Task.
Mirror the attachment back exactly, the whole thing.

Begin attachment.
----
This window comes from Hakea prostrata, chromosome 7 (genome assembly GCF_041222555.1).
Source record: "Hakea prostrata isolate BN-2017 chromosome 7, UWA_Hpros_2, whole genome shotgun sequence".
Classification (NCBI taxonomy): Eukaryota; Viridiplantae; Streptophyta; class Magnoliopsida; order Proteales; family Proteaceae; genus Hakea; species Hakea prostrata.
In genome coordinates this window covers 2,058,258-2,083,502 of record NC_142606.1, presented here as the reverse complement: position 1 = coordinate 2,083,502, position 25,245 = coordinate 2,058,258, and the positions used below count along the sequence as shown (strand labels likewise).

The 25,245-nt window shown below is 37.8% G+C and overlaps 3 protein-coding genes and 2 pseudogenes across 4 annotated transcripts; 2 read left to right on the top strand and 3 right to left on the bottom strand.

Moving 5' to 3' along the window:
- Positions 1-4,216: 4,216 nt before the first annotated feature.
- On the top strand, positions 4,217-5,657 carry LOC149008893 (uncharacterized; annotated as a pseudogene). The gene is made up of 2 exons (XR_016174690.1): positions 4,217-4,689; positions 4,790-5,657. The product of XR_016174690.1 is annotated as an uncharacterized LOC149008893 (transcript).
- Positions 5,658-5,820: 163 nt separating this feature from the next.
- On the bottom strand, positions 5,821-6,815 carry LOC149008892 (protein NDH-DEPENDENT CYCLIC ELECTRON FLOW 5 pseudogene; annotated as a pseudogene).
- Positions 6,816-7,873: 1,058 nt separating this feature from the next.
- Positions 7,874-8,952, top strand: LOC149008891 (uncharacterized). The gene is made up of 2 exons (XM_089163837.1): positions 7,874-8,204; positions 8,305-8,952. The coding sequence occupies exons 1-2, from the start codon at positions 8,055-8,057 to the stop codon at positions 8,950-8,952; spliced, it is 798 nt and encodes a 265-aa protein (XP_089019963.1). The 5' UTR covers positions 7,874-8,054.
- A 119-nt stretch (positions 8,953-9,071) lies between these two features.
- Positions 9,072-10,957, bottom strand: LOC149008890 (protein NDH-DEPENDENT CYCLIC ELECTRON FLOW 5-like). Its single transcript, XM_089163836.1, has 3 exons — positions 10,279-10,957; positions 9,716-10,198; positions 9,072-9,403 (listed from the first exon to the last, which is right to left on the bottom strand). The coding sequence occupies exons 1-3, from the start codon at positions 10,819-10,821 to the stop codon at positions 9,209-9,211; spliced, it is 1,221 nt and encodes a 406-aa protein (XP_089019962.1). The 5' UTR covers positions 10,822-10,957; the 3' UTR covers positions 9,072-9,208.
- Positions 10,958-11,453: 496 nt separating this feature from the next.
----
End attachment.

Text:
This window comes from Hakea prostrata, chromosome 7 (genome assembly GCF_041222555.1).
Source record: "Hakea prostrata isolate BN-2017 chromosome 7, UWA_Hpros_2, whole genome shotgun sequence".
Classification (NCBI taxonomy): Eukaryota; Viridiplantae; Streptophyta; class Magnoliopsida; order Proteales; family Proteaceae; genus Hakea; species Hakea prostrata.
In genome coordinates this window covers 2,058,258-2,083,502 of record NC_142606.1, presented here as the reverse complement: position 1 = coordinate 2,083,502, position 25,245 = coordinate 2,058,258, and the positions used below count along the sequence as shown (strand labels likewise).

The 25,245-nt window shown below is 37.8% G+C and overlaps 3 protein-coding genes and 2 pseudogenes across 4 annotated transcripts; 2 read left to right on the top strand and 3 right to left on the bottom strand.

Moving 5' to 3' along the window:
- Positions 1-4,216: 4,216 nt before the first annotated feature.
- On the top strand, positions 4,217-5,657 carry LOC149008893 (uncharacterized; annotated as a pseudogene). The gene is made up of 2 exons (XR_016174690.1): positions 4,217-4,689; positions 4,790-5,657. The product of XR_016174690.1 is annotated as an uncharacterized LOC149008893 (transcript).
- Positions 5,658-5,820: 163 nt separating this feature from the next.
- On the bottom strand, positions 5,821-6,815 carry LOC149008892 (protein NDH-DEPENDENT CYCLIC ELECTRON FLOW 5 pseudogene; annotated as a pseudogene).
- Positions 6,816-7,873: 1,058 nt separating this feature from the next.
- Positions 7,874-8,952, top strand: LOC149008891 (uncharacterized). The gene is made up of 2 exons (XM_089163837.1): positions 7,874-8,204; positions 8,305-8,952. The coding sequence occupies exons 1-2, from the start codon at positions 8,055-8,057 to the stop codon at positions 8,950-8,952; spliced, it is 798 nt and encodes a 265-aa protein (XP_089019963.1). The 5' UTR covers positions 7,874-8,054.
- A 119-nt stretch (positions 8,953-9,071) lies between these two features.
- Positions 9,072-10,957, bottom strand: LOC149008890 (protein NDH-DEPENDENT CYCLIC ELECTRON FLOW 5-like). Its single transcript, XM_089163836.1, has 3 exons — positions 10,279-10,957; positions 9,716-10,198; positions 9,072-9,403 (listed from the first exon to the last, which is right to left on the bottom strand). The coding sequence occupies exons 1-3, from the start codon at positions 10,819-10,821 to the stop codon at positions 9,209-9,211; spliced, it is 1,221 nt and encodes a 406-aa protein (XP_089019962.1). The 5' UTR covers positions 10,822-10,957; the 3' UTR covers positions 9,072-9,208.
- Positions 10,958-11,453: 496 nt separating this feature from the next.